“So what happened was, when it was time for both of them to get off the train, they both got up, and he kissed her very passionately and he said “but you know, I’m Jewish.” And her eyes welled up with tears, she ran away, and then she actually ran back, put her father’s ring on his finger and then ran away again. And her father had lost his job and his life to a Hasidic Jew. So the whole story is seeing where hatred and love and bigotry come from.”

Tanna Frederick in Sylvia. 

Where is it coming from?

“Oh gosh. Well I think with the political landscape right now, what’s going on in Syria, there’s a certain unrest that’s happening globally. I don’t know why it peaks and rises at some points. I would say it’s probably the administration, and I think people feel it’s okay to be judgmental.”

And to hate! I mean, do people feel that they have the permission to hate one another?

“Well, I don’t know the answer to that. But all I can do is try to create pieces, theatrical pieces and film pieces, where I might be able to make people think twice about that and themselves. And take a look at their own history and maybe discover something about their own judgment that might transform them. I definitely can’t change the world, especially right now, but I can try to create an artistic piece that transforms people. That’s what I have chosen to do with my life. And you know, I’ve certainly seen people transformed by film. There have been many films that move people.”

They do move people. But if we can go back to Anti-Semitism, how different do you think Anti-Semitism was then? On one hand you are that nurse from back then and you can smell the Jews from a kilometer away, why do you think she turned so bitter against the Jews?

“In this particular story it was because her father had killed himself after he lost his business to a Hasidic Jew. I think hatred comes from deep love and I think it comes from fear of the other.

I think that could happen with anyone, with African Americans, with Indian culture, I think it just happens when people are hurt and they can’t forgive. But it stems from love.”

Stems from love and turns into hate.

“Stems from deep love and turns into hate, I think.”

Love of something and hate of the other causes so much pain to the one you love? Could it be also from jealousy? Especially with Anti-Semitism, do you think it came from jealousy? I’m asking you now as a person and as an actress in this film. When you’re playing that character, do you feel the hatred and the anger is towards these Jews that are more successful than her father was?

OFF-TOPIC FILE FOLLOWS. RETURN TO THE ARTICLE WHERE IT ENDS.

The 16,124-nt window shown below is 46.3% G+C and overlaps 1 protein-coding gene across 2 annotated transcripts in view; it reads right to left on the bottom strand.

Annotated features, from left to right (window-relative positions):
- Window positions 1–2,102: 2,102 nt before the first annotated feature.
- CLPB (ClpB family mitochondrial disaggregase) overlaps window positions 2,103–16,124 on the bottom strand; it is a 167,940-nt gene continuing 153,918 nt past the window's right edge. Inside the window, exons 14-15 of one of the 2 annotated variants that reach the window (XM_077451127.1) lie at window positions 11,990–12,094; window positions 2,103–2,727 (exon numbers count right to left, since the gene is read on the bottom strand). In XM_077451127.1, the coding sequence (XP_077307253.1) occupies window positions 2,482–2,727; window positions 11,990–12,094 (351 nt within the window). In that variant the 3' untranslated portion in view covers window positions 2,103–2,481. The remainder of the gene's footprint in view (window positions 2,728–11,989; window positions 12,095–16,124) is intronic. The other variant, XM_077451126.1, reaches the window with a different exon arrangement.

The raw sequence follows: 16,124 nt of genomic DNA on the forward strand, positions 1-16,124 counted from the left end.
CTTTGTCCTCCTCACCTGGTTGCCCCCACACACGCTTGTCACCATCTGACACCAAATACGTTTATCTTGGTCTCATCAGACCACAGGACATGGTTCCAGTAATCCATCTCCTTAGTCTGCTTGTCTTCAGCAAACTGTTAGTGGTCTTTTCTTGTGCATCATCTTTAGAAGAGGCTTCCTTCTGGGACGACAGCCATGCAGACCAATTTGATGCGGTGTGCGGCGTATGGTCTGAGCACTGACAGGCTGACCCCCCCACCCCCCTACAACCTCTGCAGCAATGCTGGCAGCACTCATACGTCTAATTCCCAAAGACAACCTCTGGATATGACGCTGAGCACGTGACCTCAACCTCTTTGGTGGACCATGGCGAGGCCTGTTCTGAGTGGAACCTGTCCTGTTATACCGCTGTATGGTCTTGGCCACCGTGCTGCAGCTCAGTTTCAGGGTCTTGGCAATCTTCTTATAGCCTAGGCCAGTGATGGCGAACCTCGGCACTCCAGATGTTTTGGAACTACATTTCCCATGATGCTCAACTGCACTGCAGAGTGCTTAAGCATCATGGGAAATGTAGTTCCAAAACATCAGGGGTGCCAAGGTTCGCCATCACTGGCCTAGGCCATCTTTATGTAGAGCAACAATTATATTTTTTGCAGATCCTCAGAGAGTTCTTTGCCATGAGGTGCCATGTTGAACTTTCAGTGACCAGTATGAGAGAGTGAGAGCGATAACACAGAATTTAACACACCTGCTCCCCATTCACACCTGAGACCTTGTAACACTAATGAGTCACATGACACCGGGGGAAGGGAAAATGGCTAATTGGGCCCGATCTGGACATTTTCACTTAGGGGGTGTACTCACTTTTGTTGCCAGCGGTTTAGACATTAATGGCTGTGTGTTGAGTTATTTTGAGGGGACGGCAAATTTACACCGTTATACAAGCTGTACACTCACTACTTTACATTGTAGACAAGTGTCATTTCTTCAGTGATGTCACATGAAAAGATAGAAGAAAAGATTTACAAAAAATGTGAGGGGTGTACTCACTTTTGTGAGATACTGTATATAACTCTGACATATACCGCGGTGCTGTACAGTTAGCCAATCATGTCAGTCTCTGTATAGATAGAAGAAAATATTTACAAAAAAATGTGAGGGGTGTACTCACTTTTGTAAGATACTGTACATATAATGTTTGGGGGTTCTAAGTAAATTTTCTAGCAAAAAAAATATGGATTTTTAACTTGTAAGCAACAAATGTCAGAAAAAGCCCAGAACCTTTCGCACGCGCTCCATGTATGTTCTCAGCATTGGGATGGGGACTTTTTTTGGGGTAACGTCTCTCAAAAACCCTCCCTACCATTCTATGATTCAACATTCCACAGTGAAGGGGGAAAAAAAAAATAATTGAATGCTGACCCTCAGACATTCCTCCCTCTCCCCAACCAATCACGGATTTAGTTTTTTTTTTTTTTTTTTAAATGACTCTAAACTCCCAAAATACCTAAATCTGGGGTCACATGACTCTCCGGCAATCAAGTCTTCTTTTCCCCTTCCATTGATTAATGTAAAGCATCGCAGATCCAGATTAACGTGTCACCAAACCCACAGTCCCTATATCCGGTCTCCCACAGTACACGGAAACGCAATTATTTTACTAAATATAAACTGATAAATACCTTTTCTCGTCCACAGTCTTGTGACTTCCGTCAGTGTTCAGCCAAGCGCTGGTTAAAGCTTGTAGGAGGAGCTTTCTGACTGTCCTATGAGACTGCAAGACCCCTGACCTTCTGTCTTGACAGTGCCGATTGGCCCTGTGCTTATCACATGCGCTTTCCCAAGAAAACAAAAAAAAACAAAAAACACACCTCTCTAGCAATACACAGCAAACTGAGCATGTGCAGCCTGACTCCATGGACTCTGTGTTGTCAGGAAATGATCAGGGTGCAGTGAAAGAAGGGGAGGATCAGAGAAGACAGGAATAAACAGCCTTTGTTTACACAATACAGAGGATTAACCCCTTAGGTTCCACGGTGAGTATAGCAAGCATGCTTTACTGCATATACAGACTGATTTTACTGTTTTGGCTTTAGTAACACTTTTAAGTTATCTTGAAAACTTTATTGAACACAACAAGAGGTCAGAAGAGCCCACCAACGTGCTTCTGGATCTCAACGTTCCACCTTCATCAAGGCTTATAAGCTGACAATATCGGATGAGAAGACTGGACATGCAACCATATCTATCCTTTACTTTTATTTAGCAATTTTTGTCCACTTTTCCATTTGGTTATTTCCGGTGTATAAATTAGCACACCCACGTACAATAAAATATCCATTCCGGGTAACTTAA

“Yeah, at that time that was her story and that was her reality.”

Was she able to overcome that hatred by falling in love with this young man on the train?

“Well, it’s my character choice that, absolutely, and that’s because I’m an altruist and I need to believe change is possible or I wouldn’t be doing what I’m doing as an artist and a human being. So I want very badly to believe that love can overcome hatred and that understanding can overcome hatred as well. So yeah, I chose as a character, I didn’t say it of course, the script didn’t allow me to say that, it leaves the audience guessing what she actually feels. But I believe that she fell in love and never found another man.”

So in fact, although she is sort of showing but not showing that in spite of the fact that she hates the Jews, since she fell in love with the Jewish man, that she is willing to forgive?

“Yeah.”

That’s the reflection of the film?

“Yeah, I think it is.”

 

 

Tanna Frederick in Ovation with James Denton

And was it that way in reality?

“Well, Henry’s father never saw her again. But I believe so because Henry’s father kept the ring that she gave him and put it in a safe for the rest of his life. The fact that he saved that ring speaks volumes, I feel. I mean, he went on to marry a beautiful Jewish woman and have both Henry and his brother. But I think those tiny moments in life that people have like that, where they just brush up against something that is so moving, are the most life-changing and important experiences. And I guess that’s also what you show in film and theater; those tiny little moments that maybe take place in a day, two days, but those are the moments that last forever.”

Yes, and he treasured it, it was important to him that these moments will be treasured forever, not just for him but for other audiences.

“Exactly.”

Was it his wish or his sons wish, to put it into a play and a film?